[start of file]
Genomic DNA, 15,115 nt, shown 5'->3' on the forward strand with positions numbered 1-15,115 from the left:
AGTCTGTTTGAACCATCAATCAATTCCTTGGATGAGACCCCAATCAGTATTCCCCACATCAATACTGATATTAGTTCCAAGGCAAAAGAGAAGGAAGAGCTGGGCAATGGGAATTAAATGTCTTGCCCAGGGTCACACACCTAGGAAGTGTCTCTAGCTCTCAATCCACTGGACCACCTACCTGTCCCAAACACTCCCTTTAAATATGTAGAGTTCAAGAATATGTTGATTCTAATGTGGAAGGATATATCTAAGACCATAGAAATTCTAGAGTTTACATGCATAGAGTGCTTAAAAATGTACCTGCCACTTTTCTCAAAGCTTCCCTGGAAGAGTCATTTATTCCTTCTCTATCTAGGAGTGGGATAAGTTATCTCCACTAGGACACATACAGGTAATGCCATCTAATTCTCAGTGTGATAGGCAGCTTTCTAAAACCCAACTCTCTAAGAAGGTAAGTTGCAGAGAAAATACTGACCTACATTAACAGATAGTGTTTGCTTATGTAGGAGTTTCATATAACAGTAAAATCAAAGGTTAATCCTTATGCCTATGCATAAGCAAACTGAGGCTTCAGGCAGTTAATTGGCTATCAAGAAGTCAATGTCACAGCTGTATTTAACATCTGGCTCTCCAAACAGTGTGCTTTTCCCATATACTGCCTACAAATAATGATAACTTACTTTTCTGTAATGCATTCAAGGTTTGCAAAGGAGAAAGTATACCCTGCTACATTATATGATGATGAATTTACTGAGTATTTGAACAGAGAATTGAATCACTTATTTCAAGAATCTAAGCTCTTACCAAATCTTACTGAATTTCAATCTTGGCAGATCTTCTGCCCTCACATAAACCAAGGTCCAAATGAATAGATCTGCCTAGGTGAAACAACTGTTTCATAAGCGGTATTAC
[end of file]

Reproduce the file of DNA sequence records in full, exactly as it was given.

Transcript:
Genomic DNA, 15,115 nt, shown 5'->3' on the forward strand with positions numbered 1-15,115 from the left:
AGTCTGTTTGAACCATCAATCAATTCCTTGGATGAGACCCCAATCAGTATTCCCCACATCAATACTGATATTAGTTCCAAGGCAAAAGAGAAGGAAGAGCTGGGCAATGGGAATTAAATGTCTTGCCCAGGGTCACACACCTAGGAAGTGTCTCTAGCTCTCAATCCACTGGACCACCTACCTGTCCCAAACACTCCCTTTAAATATGTAGAGTTCAAGAATATGTTGATTCTAATGTGGAAGGATATATCTAAGACCATAGAAATTCTAGAGTTTACATGCATAGAGTGCTTAAAAATGTACCTGCCACTTTTCTCAAAGCTTCCCTGGAAGAGTCATTTATTCCTTCTCTATCTAGGAGTGGGATAAGTTATCTCCACTAGGACACATACAGGTAATGCCATCTAATTCTCAGTGTGATAGGCAGCTTTCTAAAACCCAACTCTCTAAGAAGGTAAGTTGCAGAGAAAATACTGACCTACATTAACAGATAGTGTTTGCTTATGTAGGAGTTTCATATAACAGTAAAATCAAAGGTTAATCCTTATGCCTATGCATAAGCAAACTGAGGCTTCAGGCAGTTAATTGGCTATCAAGAAGTCAATGTCACAGCTGTATTTAACATCTGGCTCTCCAAACAGTGTGCTTTTCCCATATACTGCCTACAAATAATGATAACTTACTTTTCTGTAATGCATTCAAGGTTTGCAAAGGAGAAAGTATACCCTGCTACATTATATGATGATGAATTTACTGAGTATTTGAACAGAGAATTGAATCACTTATTTCAAGAATCTAAGCTCTTACCAAATCTTACTGAATTTCAATCTTGGCAGATCTTCTGCCCTCACATAAACCAAGGTCCAAATGAATAGATCTGCCTAGGTGAAACAACTGTTTCATAAGCGGTATTAC